There’s nothing more satisfying than a delicious, warm doughnut… specially knowing you made it yourself from wholesome ingredients. Nothing guilty about that.

Homemade jelly-filled doughnuts
Homemade jelly-filled doughnuts

Jota: pork, sauerkraut and bean soup

Source: Lidia’s Italy

My dad’s side of the family is from the Trieste region of Italy. Because of its location and history, several traditional Triestine dishes have a Slavic influence. (It also has a unique dialect.)

Any good Triestino will have memories of jota, a hearty soup that combines beans, sauerkraut and a few forms of pork. Potato is used to thicken the soup. So we’re not talking about a particularly elegant soup, but on a cold winter day, it’s just what you need.

Lidia Bastianich’s recipe that I’m following flavours the broth with fresh pork butt, smoked pork sausage and fresh pork sausage. She calls for the meats to be removed and served separately, I’m keeping them in to create a satisfying single-bowl meal.

The soup takes about 2.5-3 hours to cook, but it’s a pretty hands-off process.

Jota: pork, bean and sauerkraut soup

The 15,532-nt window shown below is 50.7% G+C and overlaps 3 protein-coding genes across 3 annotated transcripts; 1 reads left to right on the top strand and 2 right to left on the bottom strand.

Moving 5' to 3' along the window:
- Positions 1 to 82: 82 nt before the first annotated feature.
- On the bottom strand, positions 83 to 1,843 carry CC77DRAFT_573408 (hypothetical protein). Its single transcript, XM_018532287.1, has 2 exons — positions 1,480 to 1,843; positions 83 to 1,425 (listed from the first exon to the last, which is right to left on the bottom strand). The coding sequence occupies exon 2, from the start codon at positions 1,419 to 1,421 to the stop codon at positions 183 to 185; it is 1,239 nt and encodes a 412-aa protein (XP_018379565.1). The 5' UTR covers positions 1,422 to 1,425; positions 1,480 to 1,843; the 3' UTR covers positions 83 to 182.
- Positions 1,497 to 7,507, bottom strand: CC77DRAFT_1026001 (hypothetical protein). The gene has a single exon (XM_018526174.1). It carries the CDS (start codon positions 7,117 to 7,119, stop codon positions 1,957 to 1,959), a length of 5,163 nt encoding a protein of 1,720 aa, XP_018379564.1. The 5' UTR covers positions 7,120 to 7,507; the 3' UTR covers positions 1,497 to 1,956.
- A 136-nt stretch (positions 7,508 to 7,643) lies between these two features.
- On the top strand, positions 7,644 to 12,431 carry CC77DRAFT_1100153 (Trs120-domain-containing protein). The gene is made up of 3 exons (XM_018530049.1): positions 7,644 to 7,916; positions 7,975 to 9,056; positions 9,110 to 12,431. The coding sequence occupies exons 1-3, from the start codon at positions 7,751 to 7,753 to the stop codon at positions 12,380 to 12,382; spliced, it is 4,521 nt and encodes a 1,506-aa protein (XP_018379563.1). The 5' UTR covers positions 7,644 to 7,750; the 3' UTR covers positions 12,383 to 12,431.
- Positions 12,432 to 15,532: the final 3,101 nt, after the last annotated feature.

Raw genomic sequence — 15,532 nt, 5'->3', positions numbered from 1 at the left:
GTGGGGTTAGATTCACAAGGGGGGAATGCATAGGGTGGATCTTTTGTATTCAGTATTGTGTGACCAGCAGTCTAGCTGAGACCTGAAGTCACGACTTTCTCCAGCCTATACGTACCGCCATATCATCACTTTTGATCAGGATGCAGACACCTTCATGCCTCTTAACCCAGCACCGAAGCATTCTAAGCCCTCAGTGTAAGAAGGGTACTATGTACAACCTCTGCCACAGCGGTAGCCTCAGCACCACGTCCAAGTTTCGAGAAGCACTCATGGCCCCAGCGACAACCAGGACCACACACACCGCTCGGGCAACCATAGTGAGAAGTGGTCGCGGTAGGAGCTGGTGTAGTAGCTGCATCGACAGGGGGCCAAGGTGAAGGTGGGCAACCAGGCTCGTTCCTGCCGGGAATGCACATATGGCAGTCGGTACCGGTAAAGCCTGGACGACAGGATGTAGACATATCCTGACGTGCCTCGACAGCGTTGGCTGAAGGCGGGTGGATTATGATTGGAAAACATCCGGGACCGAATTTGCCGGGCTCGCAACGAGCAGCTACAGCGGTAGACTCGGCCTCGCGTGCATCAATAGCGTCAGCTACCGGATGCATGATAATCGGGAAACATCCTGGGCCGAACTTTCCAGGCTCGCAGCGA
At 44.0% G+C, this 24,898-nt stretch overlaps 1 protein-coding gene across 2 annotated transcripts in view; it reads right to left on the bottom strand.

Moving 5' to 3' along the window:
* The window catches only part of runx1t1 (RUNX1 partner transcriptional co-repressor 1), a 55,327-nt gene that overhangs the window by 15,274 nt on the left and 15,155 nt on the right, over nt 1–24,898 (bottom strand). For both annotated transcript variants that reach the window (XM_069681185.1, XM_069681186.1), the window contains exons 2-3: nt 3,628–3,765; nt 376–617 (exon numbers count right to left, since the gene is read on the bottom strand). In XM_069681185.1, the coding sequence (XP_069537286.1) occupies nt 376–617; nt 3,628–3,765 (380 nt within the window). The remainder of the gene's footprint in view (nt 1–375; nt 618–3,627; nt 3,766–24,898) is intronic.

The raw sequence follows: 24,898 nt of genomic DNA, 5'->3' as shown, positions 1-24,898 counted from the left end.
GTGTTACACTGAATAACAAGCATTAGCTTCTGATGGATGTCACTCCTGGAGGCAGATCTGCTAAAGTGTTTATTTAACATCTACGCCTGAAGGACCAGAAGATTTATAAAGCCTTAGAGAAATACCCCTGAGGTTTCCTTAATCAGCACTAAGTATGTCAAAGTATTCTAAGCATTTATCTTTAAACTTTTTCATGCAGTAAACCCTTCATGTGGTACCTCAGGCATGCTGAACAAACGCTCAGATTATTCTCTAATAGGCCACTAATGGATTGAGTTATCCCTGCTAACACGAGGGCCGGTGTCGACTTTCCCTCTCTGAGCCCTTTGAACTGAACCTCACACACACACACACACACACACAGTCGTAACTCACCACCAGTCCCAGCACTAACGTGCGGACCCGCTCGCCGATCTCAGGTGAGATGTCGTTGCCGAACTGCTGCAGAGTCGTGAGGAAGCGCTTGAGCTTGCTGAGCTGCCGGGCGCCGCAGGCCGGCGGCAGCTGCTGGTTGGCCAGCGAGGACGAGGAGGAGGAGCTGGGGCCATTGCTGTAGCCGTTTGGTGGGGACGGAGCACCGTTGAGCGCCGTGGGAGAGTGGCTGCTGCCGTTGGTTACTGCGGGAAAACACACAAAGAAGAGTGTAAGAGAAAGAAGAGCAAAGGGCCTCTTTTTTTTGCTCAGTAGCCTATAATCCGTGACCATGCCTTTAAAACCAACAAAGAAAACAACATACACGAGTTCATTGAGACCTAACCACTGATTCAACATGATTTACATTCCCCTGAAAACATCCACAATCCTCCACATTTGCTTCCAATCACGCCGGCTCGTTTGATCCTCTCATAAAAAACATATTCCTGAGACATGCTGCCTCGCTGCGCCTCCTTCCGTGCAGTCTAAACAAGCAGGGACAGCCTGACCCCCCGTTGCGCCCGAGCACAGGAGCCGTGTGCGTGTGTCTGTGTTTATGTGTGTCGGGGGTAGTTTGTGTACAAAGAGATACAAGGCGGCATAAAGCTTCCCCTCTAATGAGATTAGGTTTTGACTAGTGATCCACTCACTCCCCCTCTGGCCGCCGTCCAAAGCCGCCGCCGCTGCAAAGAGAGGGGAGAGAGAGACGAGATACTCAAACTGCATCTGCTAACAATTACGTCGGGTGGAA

Jota: pork, bean and sauerkraut soup

Goulash Triestino with mashed potatoes

Source: Lidia’s Italy

With life calming down a bit, I’m hitting the kitchen again. I decided to delve into a cookbook that I haven’t yet explored much: Lidia’s Italy, where celebrity chef Lidia Bastianich shares traditional recipes from all regions of Italy.

This first recipe is from Trieste in the far north-east corner of Italy bordering on Slovenia. This area has a long history as part of the Austro-Hungarian empire and many dishes are more inspired by middle-European influences than Italian influences. The example in this dish is the use of paprika, which is rare or unseen in Italian cooking.

This is a lovely rich beef goulash that is quintessential comfort food.